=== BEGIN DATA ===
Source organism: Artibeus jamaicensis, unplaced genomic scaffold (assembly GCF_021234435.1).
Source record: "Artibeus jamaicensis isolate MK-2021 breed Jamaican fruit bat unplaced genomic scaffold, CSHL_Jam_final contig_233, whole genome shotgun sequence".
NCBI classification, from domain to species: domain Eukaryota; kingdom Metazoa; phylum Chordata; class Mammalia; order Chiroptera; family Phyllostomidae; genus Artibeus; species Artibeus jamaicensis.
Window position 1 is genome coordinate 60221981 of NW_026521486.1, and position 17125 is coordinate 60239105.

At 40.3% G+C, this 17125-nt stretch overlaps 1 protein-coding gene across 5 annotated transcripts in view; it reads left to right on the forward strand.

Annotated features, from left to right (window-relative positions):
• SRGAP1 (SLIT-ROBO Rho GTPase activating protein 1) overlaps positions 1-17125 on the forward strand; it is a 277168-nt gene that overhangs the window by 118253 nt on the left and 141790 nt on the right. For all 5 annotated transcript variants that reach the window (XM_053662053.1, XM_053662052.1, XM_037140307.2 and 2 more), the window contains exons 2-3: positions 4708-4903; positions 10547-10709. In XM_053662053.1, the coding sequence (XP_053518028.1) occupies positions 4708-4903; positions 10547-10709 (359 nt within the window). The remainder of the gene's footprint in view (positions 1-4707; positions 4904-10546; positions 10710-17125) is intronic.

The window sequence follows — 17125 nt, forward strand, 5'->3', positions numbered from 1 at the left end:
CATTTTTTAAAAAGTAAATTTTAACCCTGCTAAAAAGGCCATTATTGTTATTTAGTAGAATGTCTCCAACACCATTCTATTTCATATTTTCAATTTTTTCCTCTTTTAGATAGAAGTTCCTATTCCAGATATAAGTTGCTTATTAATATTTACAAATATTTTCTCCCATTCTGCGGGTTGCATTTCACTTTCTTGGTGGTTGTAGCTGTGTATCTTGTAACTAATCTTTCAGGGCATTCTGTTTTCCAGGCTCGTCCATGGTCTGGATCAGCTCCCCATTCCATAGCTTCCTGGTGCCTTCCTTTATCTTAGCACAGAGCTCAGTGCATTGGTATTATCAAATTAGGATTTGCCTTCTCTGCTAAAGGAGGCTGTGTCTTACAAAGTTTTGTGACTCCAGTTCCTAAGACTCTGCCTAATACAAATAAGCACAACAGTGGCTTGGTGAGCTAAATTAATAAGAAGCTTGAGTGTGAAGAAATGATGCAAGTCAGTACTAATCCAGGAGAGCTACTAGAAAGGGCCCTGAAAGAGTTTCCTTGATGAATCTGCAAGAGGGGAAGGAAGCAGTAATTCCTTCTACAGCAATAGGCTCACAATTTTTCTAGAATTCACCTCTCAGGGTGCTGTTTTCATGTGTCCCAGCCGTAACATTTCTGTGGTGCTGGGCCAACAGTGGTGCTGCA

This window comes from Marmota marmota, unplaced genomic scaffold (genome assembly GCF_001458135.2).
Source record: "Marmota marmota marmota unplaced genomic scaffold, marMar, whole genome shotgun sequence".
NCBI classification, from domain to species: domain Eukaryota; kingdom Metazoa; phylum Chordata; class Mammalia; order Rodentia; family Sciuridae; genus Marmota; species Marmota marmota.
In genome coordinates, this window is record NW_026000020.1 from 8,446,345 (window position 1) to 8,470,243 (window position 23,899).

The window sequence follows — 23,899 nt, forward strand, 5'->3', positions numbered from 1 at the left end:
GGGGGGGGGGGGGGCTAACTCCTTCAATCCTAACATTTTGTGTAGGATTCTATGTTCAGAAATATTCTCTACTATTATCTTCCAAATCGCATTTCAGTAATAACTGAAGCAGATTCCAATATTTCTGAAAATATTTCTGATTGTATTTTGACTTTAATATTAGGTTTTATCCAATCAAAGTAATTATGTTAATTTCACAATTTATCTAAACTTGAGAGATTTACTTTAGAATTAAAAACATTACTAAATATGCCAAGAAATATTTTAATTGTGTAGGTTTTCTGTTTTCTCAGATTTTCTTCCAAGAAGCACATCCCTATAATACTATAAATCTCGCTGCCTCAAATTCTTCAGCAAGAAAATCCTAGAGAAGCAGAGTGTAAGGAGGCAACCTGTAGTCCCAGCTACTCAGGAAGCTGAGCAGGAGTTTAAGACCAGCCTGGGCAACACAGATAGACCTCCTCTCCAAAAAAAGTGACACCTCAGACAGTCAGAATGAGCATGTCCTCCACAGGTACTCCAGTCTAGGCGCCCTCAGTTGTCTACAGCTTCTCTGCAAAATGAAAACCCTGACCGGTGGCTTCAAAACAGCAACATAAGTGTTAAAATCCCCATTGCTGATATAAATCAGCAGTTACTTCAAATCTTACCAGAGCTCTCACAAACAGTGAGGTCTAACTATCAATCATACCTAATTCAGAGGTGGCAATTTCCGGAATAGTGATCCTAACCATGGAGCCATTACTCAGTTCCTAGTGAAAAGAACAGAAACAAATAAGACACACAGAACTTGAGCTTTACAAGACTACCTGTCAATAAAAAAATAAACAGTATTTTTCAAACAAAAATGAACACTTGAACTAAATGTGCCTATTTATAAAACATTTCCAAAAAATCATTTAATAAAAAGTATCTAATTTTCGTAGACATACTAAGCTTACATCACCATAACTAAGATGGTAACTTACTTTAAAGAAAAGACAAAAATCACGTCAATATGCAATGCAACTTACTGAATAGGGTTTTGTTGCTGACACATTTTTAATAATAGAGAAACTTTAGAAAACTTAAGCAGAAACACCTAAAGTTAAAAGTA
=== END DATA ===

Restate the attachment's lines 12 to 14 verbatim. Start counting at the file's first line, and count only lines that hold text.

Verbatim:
NCBI classification, from domain to species: domain Eukaryota; kingdom Metazoa; phylum Chordata; class Mammalia; order Rodentia; family Sciuridae; genus Marmota; species Marmota marmota.
In genome coordinates, this window is record NW_026000020.1 from 8,446,345 (window position 1) to 8,470,243 (window position 23,899).

The window sequence follows — 23,899 nt, forward strand, 5'->3', positions numbered from 1 at the left end: